The Bundesnetzagentur’s plan to put three German offshore wind areas and 958 MW of potential capacity out to tender has been welcomed, but the timeline for additional capacity has industry representatives concerned
Industry bodies such as the Offshore Wind Industry Association (WAB) say the timing for annual capacity expansion between now and 2030 is "inefficient and illogical" and could further endanger an already hard-pressed supply chain.
With getting on for 2.0 GW of capacity now needing to be tendered every year if 2030 renewable energy targets are to be reached, huge amounts of offshore wind will need to be built in German waters later this decade. But industry bodies such as WAB say additional tenders in the near-term are what is needed – rather than huge amounts of work at the end of the decade – if the supply chain is to be used in the most efficient and sustainable manner.
Approximately 658 MW of the 968 MW of capacity put out to tender in February 2021 is in the North Sea and 300 MW in the Baltic. Under the plan, it should enter into operation in 2026. Bids for the 958 MW of new capacity are due to be submitted by 1 September 2021. Those bids will be capped at a maximum of 7.3 eurocents per kilowatt hour.
Tenders for new offshore windfarms in German waters have not been issued since 2017/2018. The new tenders in the North Sea and Baltic will be the first based on Germany’s newly adopted ‘central model’ in which the grid connection and generating capacity are both included. The areas of the North Sea and Baltic in question were earmarked by the industry for a ‘special contribution’ to help meet renewable energy targets because grid capacities will be available from 2023 onwards.
No new capacity is currently being built in Germany, and the offshore windfarms awarded in tenders in the so-called ‘transitional phase’ 2017/2018 are not due to begin construction until 2022. Between 2023 and 2025, they will increase German offshore wind generating capacity by about 3.1 GW, to 10.8 GW. By 2025, taking into account other offshore windfarms scheduled to be built, the Federal Network Agency will need issue tenders for another 9.7 GW of capacity.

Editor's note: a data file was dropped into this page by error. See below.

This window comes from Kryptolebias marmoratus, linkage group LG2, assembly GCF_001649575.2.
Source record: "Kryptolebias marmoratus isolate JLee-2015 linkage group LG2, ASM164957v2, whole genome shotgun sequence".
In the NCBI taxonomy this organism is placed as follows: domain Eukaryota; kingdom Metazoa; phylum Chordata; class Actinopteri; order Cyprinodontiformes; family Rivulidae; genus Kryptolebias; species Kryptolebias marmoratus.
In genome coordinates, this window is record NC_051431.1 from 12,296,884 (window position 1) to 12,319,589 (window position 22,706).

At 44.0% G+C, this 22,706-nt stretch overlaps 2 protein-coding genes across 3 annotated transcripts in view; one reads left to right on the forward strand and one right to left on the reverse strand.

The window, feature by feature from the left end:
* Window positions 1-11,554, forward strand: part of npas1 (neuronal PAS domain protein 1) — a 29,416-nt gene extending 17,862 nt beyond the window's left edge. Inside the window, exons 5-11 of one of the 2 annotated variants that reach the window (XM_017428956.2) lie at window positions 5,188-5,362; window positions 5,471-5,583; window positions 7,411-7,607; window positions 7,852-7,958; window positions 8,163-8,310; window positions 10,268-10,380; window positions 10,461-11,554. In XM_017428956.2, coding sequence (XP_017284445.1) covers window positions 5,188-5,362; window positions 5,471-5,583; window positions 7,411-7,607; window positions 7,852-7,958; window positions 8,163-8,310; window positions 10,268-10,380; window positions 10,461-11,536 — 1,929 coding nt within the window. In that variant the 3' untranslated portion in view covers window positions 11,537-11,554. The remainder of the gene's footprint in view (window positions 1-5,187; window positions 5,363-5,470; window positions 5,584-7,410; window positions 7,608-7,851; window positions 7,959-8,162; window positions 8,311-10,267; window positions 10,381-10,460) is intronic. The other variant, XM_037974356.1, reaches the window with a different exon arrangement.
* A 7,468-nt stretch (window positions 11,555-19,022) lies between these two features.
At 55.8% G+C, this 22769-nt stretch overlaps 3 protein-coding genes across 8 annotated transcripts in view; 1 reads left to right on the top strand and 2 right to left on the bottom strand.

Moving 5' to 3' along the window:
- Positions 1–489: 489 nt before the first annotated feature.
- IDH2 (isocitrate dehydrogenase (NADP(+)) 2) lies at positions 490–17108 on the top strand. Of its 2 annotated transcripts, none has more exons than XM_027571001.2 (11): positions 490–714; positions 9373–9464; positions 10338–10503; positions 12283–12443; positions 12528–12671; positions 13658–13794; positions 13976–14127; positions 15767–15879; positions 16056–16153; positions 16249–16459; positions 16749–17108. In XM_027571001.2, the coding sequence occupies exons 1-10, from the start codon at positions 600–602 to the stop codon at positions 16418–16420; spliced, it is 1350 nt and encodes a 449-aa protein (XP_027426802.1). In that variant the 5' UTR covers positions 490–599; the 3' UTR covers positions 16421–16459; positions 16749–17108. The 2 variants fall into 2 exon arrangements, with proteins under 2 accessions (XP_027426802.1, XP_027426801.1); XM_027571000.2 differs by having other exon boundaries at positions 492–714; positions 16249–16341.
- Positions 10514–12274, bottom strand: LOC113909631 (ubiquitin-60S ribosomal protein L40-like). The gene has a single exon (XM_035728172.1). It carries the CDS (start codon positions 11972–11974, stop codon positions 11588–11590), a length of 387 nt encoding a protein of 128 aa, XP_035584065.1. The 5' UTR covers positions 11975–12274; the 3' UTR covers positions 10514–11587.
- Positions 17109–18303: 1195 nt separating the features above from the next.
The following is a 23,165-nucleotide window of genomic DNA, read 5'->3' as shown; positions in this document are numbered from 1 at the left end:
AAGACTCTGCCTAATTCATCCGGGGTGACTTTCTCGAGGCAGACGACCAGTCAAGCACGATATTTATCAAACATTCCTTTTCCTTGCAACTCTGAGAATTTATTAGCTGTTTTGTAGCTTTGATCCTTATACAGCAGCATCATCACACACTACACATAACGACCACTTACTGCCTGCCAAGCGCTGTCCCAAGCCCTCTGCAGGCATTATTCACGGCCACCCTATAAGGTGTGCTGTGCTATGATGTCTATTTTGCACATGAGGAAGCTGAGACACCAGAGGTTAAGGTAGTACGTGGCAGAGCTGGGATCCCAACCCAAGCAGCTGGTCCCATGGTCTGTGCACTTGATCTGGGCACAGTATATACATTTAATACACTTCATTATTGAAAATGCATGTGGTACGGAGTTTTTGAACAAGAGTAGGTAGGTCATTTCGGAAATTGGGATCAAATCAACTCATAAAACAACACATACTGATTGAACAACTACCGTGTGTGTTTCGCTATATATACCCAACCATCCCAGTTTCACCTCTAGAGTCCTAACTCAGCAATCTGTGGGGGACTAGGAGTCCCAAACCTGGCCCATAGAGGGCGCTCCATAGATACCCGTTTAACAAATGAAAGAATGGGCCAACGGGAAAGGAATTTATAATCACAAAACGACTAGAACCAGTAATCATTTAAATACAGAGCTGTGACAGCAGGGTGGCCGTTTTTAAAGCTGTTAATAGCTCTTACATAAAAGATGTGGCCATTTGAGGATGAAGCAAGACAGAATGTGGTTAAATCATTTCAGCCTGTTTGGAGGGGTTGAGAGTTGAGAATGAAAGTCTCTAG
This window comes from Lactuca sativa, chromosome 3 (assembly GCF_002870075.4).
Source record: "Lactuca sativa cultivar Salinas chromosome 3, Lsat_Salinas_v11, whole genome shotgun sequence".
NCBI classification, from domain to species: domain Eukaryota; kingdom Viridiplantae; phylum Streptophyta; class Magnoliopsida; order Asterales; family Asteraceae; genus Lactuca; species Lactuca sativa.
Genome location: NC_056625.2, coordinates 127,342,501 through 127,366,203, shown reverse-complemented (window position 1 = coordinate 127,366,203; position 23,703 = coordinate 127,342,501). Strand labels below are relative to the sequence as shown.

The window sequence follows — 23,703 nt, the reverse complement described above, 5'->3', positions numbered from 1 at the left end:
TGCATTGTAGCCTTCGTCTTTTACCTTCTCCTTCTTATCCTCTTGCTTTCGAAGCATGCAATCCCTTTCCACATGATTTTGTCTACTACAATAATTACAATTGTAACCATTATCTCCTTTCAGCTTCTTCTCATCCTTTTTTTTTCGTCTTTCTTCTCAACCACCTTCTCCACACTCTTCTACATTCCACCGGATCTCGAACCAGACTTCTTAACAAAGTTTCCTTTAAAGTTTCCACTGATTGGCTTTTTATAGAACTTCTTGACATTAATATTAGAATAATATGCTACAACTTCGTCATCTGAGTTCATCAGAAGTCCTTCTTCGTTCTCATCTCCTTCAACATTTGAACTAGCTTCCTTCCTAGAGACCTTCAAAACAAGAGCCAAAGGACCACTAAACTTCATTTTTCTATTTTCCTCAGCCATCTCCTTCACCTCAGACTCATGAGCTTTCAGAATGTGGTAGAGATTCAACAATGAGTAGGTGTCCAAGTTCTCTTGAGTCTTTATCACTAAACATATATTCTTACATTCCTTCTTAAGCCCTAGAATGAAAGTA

Responding to the February tender and to plans to tender for sufficient capacity to meet the 20 GW by 2030 target, WAB managing director Heike Winkler said the way the timeline on which tenders are organised will make it difficult to meet offshore wind targets and make life difficult for the supply chain to develop in a sustainable manner.
“Between 2026 and 2030 about 9.2 GW will have to be installed if Germany is to reach the 20 GW target,” Ms Winkler told OWJ. “That means the Bundesnetzagentur will need to tender an average of about 1.8 GW per year. But this annual expansion in the volume of offshore wind in German waters will come too late for many German SMEs who urgently need contracts and construction activity.
“Very little additional capacity will be commissioned between now and 2024 but, suddenly, 4 GW will have to be commissioned in one year, in 2030, to meet the target. This doesn’t make sense,” Ms Winkler said.
“Together with other associations, we pointed out in September 2019 that the offshore wind industry was able to implement an additional tender or ‘special contribution’ of up to 2 GW of installed capacity before 2026, helping to alleviate well-known problems with the expansion of renewable energy in Germany and mitigating the ‘thread break’ in the expansion of offshore wind that, sadly, has occurred.”
Ms Winkler said that in the first phase of German offshore wind programmes, up until 2020, about 7.7 GW was installed. As highlighted above, in the transitional phase 3.1 GW will be installed by 2025 and, under the new central model, 9.7 GW needs to be tendered to be able to reach the 2030 goal, with a commissioning peaking in 2029 and 2030. That would mean that if, in 2021, 2022 and 2023, the tenders are approximately the same size the latest one, and less than 1 GW, in 2024 and 2025 more than 6.7 GW will have to be put out to tender.
“It is inefficient and illogical that there should be such an enormous peak of construction activity in 2029 and 2030 after a lengthy dry spell in the first half of the decade,” Ms Winkler told OWJ. “The effect of a prolonged dry spell in construction could be devastating, she said.
“It also means that if the next target after 2030 is to be met – 40 GW by 2040 – another 20 GW will have to be realised between 2030 and 2040. In effect, it means that, from 2025 onwards, over a period of a decade, Germany will have to issue 2 GW of tenders every year, despite the fact that the supply chain has been so badly affected by the lack of recent tenders.
“In our view, an additional near-term tender is essential if targets are to be met and the supply chain is to be able to respond. We therefore need an additional tender in 2022.”